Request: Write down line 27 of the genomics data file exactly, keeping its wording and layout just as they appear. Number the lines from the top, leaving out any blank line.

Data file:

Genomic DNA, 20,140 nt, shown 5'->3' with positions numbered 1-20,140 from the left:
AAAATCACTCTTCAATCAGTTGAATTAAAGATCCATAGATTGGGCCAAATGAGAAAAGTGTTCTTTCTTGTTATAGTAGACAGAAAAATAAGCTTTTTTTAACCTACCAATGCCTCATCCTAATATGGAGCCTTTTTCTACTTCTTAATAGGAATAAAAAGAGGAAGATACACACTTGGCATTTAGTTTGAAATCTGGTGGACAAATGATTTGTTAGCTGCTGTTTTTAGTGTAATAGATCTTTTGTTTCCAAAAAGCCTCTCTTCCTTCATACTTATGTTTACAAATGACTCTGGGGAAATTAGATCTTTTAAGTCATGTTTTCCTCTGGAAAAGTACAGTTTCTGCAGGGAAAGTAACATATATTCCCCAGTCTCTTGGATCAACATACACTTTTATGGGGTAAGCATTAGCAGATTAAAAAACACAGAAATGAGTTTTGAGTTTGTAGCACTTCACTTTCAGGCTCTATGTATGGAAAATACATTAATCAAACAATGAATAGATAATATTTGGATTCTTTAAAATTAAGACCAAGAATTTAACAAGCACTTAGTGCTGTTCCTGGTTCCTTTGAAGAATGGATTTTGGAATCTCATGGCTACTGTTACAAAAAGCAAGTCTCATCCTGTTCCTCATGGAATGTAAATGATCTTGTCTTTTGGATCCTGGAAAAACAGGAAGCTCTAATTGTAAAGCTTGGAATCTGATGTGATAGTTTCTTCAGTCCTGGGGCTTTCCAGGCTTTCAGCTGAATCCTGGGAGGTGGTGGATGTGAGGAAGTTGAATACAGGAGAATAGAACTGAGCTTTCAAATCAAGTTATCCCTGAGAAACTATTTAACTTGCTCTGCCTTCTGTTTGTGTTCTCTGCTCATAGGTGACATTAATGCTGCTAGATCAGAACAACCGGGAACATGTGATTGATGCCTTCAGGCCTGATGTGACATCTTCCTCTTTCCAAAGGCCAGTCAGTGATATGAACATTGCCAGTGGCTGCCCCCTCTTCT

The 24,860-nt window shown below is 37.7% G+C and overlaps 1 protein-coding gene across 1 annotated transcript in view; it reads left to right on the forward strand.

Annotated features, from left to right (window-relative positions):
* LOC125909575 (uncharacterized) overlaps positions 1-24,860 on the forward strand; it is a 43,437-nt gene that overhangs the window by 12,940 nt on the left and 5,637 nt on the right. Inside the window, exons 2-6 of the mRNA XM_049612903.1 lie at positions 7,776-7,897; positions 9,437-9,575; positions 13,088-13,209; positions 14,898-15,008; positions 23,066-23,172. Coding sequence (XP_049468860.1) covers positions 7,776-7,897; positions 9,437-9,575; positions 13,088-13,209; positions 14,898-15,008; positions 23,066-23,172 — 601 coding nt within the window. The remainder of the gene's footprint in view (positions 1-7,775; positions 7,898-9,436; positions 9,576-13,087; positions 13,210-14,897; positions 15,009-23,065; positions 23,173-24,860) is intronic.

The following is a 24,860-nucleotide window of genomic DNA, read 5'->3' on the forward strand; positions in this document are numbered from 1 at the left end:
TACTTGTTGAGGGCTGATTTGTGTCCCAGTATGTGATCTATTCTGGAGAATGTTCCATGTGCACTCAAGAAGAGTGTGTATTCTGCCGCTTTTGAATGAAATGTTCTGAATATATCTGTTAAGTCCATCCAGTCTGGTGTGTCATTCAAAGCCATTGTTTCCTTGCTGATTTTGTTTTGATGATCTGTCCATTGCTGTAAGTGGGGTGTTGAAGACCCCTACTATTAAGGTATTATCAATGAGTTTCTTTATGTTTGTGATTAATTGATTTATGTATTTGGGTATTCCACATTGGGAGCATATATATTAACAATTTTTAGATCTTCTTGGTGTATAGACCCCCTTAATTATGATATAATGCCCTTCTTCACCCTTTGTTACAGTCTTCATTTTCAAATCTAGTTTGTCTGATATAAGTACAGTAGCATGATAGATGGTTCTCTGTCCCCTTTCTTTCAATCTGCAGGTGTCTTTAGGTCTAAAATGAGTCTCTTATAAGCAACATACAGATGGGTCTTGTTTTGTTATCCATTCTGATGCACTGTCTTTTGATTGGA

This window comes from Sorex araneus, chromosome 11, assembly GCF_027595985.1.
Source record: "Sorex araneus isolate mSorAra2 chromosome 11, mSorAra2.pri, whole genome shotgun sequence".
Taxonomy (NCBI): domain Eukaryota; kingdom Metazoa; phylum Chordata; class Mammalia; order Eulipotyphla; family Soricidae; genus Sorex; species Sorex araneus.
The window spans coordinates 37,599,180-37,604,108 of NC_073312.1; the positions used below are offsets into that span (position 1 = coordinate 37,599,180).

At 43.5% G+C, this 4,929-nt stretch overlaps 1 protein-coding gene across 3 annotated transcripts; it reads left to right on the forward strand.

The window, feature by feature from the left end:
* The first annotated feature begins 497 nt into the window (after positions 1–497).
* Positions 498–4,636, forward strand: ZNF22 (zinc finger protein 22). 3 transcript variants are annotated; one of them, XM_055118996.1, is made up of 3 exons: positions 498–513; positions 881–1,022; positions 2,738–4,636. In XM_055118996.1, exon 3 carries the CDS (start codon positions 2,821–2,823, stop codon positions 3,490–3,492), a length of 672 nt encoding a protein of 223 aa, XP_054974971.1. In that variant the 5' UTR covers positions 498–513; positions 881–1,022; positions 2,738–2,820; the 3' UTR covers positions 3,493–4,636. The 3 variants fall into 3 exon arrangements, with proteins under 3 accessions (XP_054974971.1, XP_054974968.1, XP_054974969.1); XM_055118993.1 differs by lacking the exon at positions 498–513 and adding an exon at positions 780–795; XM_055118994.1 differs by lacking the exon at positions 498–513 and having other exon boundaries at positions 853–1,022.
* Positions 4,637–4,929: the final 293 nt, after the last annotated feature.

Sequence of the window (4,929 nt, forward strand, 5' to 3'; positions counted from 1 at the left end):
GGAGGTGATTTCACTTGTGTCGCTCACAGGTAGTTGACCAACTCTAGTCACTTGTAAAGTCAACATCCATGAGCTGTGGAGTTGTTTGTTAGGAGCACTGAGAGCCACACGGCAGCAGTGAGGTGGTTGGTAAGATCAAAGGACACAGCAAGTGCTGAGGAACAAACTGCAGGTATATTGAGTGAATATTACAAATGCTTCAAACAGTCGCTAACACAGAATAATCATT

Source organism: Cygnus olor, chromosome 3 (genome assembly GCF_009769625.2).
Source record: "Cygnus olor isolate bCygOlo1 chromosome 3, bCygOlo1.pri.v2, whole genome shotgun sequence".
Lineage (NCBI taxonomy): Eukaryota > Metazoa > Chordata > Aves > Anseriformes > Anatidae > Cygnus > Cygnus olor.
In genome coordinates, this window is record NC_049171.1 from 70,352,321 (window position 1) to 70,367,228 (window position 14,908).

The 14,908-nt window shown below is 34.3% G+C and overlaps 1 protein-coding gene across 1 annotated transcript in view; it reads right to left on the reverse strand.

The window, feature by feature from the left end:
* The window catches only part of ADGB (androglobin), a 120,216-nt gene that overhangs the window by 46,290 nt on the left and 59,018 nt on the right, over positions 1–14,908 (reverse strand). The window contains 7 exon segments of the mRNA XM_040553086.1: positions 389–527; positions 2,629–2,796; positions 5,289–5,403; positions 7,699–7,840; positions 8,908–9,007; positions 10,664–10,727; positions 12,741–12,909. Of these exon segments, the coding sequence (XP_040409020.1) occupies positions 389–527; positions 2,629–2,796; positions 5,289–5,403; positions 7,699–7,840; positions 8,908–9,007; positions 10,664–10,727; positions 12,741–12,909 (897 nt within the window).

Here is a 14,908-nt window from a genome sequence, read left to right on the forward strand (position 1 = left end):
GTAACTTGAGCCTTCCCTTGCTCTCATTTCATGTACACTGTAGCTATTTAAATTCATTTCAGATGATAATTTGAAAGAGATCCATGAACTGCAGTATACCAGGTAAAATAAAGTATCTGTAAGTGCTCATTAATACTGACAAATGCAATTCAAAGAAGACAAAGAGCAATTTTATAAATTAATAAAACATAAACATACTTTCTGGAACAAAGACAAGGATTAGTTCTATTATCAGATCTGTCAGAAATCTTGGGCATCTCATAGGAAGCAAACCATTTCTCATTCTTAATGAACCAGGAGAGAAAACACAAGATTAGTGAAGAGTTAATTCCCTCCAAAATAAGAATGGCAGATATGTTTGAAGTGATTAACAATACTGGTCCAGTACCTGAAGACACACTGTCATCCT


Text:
GTAACTTGAGCCTTCCCTTGCTCTCATTTCATGTACACTGTAGCTATTTAAATTCATTTCAGATGATAATTTGAAAGAGATCCATGAACTGCAGTATACCAGGTAAAATAAAGTATCTGTAAGTGCTCATTAATACTGACAAATGCAATTCAAAGAAGACAAAGAGCAATTTTATAAATTAATAAAACATAAACATACTTTCTGGAACAAAGACAAGGATTAGTTCTATTATCAGATCTGTCAGAAATCTTGGGCATCTCATAGGAAGCAAACCATTTCTCATTCTTAATGAACCAGGAGAGAAAACACAAGATTAGTGAAGAGTTAATTCCCTCCAAAATAAGAATGGCAGATATGTTTGAAGTGATTAACAATACTGGTCCAGTACCTGAAGACACACTGTCATCCT